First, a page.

This became all too clear at a meditation retreat a few years ago, during the pandemic. Because of social distancing and mandatory mask-wearing, we retreatants spent most of our time in our rooms. I’d brought along a notebook of inspiring Buddhist quotes and was contemplating Ajahn Chah’s advice: “If you let go a little, you will have a little peace. If you let go a lot, you will have a lot of peace. And if you let go completely, you will have complete peace.” As I repeated it silently to myself, I remembered the Rinpoche’s “extreme” letting go instructions and could feel my body relax. I realized that both teachers were right—I felt open, present, and less trepidatious about life. But I didn’t like it—the stillness and quiet in my mind were unfamiliar and unsettling, and I felt unprotected without all the plans and schemes that I thought were keeping me safe. My stomach clenched, my jaw tightened, and my heart closed. Even there, in that quiet, safe, and beautiful environment, I felt too helpless and weak to stop clinging.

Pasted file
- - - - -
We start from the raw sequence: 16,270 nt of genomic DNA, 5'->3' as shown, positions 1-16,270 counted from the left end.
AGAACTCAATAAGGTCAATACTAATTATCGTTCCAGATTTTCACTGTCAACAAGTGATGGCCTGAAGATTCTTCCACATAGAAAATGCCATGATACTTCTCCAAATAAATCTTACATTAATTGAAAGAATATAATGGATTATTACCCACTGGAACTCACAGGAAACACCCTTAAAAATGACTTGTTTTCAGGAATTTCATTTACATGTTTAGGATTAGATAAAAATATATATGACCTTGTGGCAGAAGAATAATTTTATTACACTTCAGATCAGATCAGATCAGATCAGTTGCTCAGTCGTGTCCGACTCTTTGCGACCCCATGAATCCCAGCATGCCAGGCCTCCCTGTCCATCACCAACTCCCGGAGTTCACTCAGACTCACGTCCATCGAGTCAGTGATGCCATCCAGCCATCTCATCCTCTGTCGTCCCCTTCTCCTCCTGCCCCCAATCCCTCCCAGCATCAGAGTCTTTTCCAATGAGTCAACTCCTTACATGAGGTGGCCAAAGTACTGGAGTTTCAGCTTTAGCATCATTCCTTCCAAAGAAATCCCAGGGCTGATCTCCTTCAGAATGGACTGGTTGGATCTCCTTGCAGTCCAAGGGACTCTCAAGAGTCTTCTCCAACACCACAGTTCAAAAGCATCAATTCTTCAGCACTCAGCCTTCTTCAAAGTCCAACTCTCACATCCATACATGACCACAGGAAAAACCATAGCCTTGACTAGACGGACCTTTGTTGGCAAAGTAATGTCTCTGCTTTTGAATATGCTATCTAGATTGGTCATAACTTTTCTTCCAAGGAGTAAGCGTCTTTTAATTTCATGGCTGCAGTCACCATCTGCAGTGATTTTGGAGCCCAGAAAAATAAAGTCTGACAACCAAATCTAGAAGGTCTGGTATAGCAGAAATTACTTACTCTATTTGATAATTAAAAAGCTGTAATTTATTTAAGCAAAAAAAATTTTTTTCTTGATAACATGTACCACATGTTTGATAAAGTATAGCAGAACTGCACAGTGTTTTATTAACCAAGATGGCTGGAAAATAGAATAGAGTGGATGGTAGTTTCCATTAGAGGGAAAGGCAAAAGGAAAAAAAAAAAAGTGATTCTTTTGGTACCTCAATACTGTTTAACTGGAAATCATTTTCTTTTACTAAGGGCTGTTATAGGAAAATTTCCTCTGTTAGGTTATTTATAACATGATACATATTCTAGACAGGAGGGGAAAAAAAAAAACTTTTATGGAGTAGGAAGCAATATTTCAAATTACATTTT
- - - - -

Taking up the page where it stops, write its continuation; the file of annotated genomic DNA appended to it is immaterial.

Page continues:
A minute later, I thought to myself, “Kim, what’s wrong with feeling helpless and weak?” In response, I felt a wave of sadness and fear, followed by the profound insight that my life was not special. I was subject to aging, sickness, and death just like everyone else, and I deeply understood that being a control freak enabled me to believe that I was immune to this truth. But, of course, every human is fragile and soft, subject to changes and losses that aren’t in our control. We can’t command the weather, other people, or a pandemic. And though there’s nothing wrong with using our actions to help prevent harm and contribute to beneficial and healthy conditions for ourselves and others, the outcomes are not up to us.